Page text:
62 thoughts on “Do So Everyday

  1. Sheila says:

    I’m sure this is hard to see what you are seeing and to be so far away from your family. Just remember that you are being the hands and feet of Jesus right now to these people! You are in our thoughts and prayers!

  2. pam says:

    “This one photo says more than this entire post could:”
    You’re exactly right. So profound and so simple all at the same time.
    Thank you, Shannon, for continuing to “brace yourself” and follow in the footsteps of our Savior. He is leading you down a path from which you will never recover, and I am so glad to witness it so I might never be the same either.
    Praying today for all of you.

  3. Jen says:

    Thank you for being willing to share all that you are seeing. Today, my 3 girls and I adopted a young girl from Uganda as part of our homeschool mission project for the year. My father died of AIDS 15 years ago, so this particualr post was stirring to me. My girls are very excited to receive their packet and are looking forward to praying for this blessed little girl. Just wanted to let you know that your trip has impacted out family and there is already fruit…much fruit, I’m sure! Praise the Lord for the ways in which He chooses to use us all!

  4. Shalee says:

    I’ve cried more this week for these sweet creations of God. Hope is what we are called to give, no matter the color of our skin, the health of our bodies or the background of our religion/nonreligion. We can be the hope that they need.
    Bless you and your entire team, Shannon. Give them all a hug from me and tell them that I personally thank them for their efforts.

  5. megan says:

    I read every day in tears – a mixture of hope and sadness. Our Compassion boy Henry is in Uganda – this brings him so much closer to home than ever before.

  6. carrie says:

    Wow, that prayer almost makes me feel guilty. Definitely humbled. And a great reminder that the earthly posessions don’t matter a lick in life.

  7. noelle says:

    I’m so glad I checked on you today. I have missed the last several weeks but after reading just a few of your paragraphs in a couple posts over the last week (could only get through a little so I didn’t cry at my desk at work)… it is now confirmed in my heart and mind – I could NOT go there. I would not be emotionally strong enough to do what you’re doing. There are days I struggle with my kids I work with right here in the states because of the poverty which is nothing compared to what you’re experiencing right now. What God is doing for these people through you will follow on for years – but just as importantly – what God is doing to YOU through this experience…. Stay strong and love them greatly.

  8. ukrainiac says:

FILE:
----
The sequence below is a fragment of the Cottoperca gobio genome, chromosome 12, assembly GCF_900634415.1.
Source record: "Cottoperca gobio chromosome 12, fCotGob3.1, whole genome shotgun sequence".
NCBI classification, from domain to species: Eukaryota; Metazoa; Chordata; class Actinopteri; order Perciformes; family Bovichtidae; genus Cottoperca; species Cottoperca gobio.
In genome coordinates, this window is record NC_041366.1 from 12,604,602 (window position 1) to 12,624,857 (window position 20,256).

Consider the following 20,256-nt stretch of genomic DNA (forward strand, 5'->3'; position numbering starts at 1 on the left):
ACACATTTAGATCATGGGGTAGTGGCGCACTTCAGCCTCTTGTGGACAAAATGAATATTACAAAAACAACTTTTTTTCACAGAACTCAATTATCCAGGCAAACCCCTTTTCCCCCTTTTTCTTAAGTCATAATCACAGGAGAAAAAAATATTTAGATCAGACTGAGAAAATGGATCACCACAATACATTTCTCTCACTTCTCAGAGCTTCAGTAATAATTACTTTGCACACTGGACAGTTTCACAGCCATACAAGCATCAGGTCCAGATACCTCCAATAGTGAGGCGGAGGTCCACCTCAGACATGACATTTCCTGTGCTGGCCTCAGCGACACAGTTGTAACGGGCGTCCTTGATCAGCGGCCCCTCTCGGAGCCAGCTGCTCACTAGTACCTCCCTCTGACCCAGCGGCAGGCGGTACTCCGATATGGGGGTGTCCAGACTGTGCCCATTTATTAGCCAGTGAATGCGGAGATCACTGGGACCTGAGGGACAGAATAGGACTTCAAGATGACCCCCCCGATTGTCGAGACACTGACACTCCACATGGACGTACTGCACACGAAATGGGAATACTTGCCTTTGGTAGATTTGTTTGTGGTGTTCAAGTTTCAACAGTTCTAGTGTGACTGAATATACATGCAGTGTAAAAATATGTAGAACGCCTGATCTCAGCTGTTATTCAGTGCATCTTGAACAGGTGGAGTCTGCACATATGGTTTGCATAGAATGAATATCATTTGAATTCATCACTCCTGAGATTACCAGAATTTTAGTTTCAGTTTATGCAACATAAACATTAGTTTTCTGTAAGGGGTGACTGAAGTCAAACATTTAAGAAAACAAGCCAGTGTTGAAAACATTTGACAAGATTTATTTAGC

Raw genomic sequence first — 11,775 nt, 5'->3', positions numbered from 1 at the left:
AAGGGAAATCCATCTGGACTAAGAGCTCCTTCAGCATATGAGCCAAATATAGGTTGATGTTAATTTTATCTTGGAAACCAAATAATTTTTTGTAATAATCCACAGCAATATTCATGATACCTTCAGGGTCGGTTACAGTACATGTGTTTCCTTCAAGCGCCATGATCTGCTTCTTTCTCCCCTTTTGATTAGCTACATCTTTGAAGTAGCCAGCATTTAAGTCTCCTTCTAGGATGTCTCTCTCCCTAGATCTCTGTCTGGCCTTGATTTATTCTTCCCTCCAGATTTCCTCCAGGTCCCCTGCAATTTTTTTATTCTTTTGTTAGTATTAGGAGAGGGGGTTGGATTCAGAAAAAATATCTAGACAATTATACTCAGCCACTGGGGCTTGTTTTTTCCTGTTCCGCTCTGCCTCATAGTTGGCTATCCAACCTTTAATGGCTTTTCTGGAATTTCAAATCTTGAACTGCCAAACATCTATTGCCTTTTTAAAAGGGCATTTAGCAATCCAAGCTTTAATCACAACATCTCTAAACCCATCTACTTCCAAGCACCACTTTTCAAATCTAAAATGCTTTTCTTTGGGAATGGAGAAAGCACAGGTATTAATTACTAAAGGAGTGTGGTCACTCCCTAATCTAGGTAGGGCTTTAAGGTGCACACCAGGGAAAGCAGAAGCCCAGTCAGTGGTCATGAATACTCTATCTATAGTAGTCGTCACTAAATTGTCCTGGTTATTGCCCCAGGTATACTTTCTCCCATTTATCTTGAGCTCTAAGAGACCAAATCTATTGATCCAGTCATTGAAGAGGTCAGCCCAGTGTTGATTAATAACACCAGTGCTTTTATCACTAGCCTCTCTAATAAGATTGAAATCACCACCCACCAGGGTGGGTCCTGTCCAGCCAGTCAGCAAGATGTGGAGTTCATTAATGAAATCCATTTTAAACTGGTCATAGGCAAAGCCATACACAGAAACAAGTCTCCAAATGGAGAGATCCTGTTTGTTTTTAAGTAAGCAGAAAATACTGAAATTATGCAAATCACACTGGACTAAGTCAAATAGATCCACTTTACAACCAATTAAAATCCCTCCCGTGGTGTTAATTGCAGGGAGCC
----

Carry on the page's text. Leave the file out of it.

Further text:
Shannon, you will never be the same person again. God is working in you so that He can also work through you — you are impacting sooo many people. By your example. By your obedience. By your words. Thank you for sharing what you are seeing, both physically and spiritually!
    (And say a prayer for the children of Ukraine — this country is currently poised to be the next Africa as far as AIDS goes. It is my incredible privilege to love on the HIV+ orphans here…)

  9. The Smirking Cat! says:

    I spent yesterday with dying patients, and I agree with your comment about never praying harder. I prayed for them to find peace and serenity, here and later. No, you will likely never be the same. Immersing yourself in human experiences and spirits changes you.

  10. angela says:

    I know you (and the others) are making a difference, because you have touched these families lives with your visit. I know many here in the states will be touched as well through the power of your words and pictures of the time you spent in Uganda. I am praying for yall, and for those precious beautiful children…

  11. Stephanie says:

    I think you are being very productive in expressing yourself through words and painting pictures for us in our heads. It’s only things that I have heard about, but never really thought about. Thank you for seeing it and helping us “see” the facts that there are hurting people that need our prayers! And it’s not just our imagination. IT.IS.REAL.

  12. Vickie@PursuingSimplicity says:

    This week has profoundly impacted my life. I have cried each day at work and laid in bed at night thinking about all the sites, sounds, and smells you and the rest of the bloggers have encountered. I admire your courage and am thankful for your open transparency to us concerning your fears. This mother’s heart is aching for all those precious ones you have seen in Africa. Thank you for painting the pictures for us…photos are not necessary for me…your words have impacted me more than I can adequately express. Continuing to pray for you and all of your families here back home.
    Praising Him in ALL things,

  13. Stacy says: